CCK Successfully Argues for Service Connection for Cause of Death
Summary of the Case
The Veteran served honorably in the Army from January 1975 until December 1986. One night in October 1976, while serving in Korea, the Veteran was attacked and beaten. During the attack he suffered a head injury and laceration to his ear and was hospitalized for two days. After this, he served in the Army for 10 more years. Upon separation, he worked as a civilian with the Department of the Army until May 2003, when he resigned for personal reasons. Sadly, on July 24, 2004, the Veteran died by suicide.
The Veteran’s surviving spouse filed a claim seeking service connection for the cause of her husband’s death in February 2013. During a May 2017 hearing at the Board, she testified that the Veteran was never the same after suffering the attack in Korea. She reported that he became very depressed, began binge drinking alcohol, acted recklessly, was less attentive to his children, and attempted suicide several times. The Veteran’s wife also added that her husband felt incredibly ashamed of the attack, refusing to talk about it or address the psychological issues it had caused him to develop.
Board Discredits Lay Statement and Denies Service Connection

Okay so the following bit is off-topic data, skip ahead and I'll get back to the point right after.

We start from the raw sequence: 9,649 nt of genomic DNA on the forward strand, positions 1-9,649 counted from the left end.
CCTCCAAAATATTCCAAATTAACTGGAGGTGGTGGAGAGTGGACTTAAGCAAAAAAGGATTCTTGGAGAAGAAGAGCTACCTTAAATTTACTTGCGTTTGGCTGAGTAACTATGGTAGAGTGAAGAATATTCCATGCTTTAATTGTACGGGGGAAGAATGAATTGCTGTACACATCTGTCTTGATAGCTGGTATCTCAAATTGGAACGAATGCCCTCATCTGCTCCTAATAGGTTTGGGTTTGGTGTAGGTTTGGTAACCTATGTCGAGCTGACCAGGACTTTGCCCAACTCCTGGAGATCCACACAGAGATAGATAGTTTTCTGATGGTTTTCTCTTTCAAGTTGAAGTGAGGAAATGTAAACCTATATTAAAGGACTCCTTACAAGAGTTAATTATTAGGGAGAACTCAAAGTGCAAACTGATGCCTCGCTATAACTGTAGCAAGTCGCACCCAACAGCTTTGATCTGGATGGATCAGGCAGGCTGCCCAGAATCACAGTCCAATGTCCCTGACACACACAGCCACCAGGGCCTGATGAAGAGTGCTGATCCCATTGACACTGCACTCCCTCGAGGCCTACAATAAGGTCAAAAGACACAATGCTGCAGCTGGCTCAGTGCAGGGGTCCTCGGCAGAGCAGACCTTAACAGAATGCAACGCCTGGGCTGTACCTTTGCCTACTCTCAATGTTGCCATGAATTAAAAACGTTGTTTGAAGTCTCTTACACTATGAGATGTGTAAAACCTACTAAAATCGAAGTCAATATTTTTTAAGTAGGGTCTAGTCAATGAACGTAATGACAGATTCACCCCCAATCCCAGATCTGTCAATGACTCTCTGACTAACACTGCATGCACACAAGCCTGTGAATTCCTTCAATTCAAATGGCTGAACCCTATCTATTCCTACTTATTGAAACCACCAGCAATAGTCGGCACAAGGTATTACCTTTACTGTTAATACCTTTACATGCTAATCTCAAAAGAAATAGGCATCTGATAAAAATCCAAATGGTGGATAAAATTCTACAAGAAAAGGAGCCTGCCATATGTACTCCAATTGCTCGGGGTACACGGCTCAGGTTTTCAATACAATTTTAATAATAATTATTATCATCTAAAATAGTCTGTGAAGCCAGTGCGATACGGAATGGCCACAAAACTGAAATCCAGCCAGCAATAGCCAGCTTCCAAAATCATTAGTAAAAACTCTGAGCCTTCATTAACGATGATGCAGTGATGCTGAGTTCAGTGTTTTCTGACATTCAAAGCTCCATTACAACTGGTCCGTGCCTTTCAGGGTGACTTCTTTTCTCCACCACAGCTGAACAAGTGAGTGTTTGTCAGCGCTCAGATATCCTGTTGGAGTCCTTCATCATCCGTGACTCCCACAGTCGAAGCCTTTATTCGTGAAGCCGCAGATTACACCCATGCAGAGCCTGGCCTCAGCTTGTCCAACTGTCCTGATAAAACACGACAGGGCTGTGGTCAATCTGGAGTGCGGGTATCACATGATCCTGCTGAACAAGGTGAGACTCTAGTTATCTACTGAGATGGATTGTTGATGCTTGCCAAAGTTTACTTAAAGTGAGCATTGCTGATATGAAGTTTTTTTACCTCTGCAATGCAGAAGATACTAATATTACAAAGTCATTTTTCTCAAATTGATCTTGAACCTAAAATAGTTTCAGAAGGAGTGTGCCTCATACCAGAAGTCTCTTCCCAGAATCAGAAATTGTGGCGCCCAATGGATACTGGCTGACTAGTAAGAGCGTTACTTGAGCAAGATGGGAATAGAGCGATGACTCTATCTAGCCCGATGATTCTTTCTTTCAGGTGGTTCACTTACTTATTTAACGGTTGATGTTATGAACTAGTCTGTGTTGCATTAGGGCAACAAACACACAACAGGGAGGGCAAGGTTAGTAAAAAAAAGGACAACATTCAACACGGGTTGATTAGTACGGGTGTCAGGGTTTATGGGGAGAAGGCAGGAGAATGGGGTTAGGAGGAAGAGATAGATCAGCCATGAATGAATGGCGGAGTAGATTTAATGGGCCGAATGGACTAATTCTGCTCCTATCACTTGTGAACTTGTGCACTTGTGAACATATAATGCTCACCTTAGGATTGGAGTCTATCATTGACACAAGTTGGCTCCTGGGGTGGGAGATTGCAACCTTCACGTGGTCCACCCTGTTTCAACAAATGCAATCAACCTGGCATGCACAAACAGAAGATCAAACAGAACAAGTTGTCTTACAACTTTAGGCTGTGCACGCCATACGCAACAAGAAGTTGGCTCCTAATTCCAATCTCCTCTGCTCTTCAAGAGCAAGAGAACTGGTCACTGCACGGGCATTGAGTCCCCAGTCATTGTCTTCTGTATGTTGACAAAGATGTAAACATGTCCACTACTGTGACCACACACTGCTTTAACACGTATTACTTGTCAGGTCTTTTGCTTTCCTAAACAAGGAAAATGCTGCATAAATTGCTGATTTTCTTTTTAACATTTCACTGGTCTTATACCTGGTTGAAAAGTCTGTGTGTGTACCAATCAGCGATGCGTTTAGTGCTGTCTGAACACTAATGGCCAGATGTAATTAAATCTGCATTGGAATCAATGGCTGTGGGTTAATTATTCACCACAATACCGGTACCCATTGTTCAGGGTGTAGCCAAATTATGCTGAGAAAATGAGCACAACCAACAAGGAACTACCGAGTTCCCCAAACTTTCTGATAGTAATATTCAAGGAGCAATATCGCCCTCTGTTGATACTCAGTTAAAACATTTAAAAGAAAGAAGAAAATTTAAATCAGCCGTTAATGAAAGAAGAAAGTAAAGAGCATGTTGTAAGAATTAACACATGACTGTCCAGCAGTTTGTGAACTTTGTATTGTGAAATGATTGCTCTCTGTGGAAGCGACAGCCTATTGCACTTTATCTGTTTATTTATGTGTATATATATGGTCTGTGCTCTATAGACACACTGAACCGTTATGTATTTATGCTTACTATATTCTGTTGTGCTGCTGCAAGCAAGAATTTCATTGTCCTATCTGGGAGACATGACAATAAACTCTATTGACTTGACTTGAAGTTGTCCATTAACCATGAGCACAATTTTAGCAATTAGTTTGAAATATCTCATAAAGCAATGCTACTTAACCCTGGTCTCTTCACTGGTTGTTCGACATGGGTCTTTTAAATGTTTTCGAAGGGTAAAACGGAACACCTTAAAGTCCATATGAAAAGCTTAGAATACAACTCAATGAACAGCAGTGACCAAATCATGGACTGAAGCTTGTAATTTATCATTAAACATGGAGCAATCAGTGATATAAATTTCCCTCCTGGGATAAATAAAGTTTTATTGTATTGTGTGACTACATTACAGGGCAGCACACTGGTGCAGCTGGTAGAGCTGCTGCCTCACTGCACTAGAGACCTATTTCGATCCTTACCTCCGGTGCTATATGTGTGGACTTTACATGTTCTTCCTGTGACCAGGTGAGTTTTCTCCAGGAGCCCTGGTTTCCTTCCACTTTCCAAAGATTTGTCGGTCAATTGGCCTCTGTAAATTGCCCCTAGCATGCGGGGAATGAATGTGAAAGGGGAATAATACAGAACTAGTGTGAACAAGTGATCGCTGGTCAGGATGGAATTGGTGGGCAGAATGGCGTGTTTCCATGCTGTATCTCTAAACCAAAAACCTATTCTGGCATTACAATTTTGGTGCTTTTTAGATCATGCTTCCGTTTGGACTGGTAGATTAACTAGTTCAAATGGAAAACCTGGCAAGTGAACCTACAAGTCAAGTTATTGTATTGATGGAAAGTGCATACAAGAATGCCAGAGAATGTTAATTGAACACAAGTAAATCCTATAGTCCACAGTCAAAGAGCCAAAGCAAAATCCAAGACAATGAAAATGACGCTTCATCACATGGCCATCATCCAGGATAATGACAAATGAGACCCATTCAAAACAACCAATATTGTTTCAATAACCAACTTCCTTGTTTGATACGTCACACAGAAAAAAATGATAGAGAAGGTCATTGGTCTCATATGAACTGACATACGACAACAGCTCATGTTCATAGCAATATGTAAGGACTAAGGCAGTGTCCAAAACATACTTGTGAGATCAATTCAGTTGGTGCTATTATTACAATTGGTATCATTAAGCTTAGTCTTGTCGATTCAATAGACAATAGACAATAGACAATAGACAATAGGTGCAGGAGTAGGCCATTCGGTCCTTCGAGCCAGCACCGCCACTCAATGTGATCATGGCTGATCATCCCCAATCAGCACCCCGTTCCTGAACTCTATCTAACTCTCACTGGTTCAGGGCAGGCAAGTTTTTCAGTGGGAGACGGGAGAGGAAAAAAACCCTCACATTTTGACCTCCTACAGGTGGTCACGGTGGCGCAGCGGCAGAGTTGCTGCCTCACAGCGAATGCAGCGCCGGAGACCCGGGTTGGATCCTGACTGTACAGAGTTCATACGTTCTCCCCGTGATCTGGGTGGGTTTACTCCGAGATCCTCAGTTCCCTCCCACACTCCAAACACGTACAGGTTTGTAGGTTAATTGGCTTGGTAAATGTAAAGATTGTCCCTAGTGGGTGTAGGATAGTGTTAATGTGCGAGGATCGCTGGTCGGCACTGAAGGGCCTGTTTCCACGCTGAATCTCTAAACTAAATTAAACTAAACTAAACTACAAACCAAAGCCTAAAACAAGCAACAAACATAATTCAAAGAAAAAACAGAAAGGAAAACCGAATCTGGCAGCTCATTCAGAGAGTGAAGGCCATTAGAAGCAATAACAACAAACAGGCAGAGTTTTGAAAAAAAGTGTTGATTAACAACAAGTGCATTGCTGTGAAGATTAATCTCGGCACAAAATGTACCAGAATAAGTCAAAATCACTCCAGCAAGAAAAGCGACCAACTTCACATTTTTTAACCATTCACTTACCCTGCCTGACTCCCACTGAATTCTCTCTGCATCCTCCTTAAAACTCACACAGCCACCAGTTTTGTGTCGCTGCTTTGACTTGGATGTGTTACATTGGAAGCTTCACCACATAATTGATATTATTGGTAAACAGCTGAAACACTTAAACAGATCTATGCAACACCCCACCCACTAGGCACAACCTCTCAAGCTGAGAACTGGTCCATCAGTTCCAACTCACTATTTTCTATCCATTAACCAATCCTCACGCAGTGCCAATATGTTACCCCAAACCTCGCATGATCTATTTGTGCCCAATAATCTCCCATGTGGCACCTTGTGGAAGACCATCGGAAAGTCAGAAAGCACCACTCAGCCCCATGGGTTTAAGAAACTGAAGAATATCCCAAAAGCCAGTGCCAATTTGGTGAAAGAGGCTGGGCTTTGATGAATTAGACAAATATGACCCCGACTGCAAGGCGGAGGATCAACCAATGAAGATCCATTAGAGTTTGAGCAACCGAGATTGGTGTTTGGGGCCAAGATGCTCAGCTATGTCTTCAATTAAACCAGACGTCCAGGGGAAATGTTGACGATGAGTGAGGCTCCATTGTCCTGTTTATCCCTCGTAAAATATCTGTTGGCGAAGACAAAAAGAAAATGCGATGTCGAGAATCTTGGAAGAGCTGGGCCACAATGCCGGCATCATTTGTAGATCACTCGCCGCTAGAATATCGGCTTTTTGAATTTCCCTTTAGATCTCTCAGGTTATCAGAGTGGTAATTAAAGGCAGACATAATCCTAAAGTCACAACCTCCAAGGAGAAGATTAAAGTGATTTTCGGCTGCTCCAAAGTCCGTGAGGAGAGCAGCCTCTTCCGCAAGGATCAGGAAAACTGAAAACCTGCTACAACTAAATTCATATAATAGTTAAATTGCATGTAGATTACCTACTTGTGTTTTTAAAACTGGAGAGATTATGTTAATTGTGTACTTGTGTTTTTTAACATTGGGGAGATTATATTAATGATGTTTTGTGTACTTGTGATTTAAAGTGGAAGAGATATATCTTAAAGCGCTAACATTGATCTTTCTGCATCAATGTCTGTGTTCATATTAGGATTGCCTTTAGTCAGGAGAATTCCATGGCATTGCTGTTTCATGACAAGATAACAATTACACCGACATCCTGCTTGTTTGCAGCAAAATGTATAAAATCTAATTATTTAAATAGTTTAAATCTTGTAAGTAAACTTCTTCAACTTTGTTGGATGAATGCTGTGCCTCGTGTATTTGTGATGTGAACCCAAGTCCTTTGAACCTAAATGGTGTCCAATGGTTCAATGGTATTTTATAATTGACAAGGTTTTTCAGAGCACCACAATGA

In September 2019, the Board denied service connection for the cause of the Veteran’s death. It found that the evidence did not support a finding that the Veteran was suffering from a service-connected psychiatric disability, or any other disability, that led to his death.
In making this decision, the Board compared the spouse’s August 2016 Notice of Disagreement and her testimony from the hearing with the veteran’s service treatment and personnel records. It found that the Veteran’s records contained no mention of his reported multiple suicide attempts, thereby using an absence of evidence as negative evidence. Furthermore, the Board deemed the spouse’s lay statements to be “inaccurate recollections of past events.”
Court Sides with Veteran’s Spouse, Notes Multiple Board Errors
The Veteran’s spouse, with the help of CCK, appealed the Board’s denial of service connection for cause of death to the Court of Appeals for Veterans Claims (CAVC). CCK argued that the Board misinterpreted the spouse’s lay statements describing her husband’s in-service psychiatric symptoms and committed prejudicial error by rejecting these statements. In addition, the Board failed to establish a foundation for its reliance on the absence of evidence as substantive negative evidence.
The Court agreed with CCK that the Board failed to support its credibility determination, finding that the Board misconstrued the spouse’s testimony. The Court examined each of the illogical or erroneous rationales the Board used to issue a denial, explaining why the Board was wrong and how the evidence of record served to corroborate the spouse’s lay statements. In the end, the Court vacated the September 2019 denial and remanded the matter for further consideration based upon this opinion.
If you or someone you know is experiencing a time of crisis, VA’s Veterans Crisis Line can be reached at 1-800-273-8255 and Press 1.
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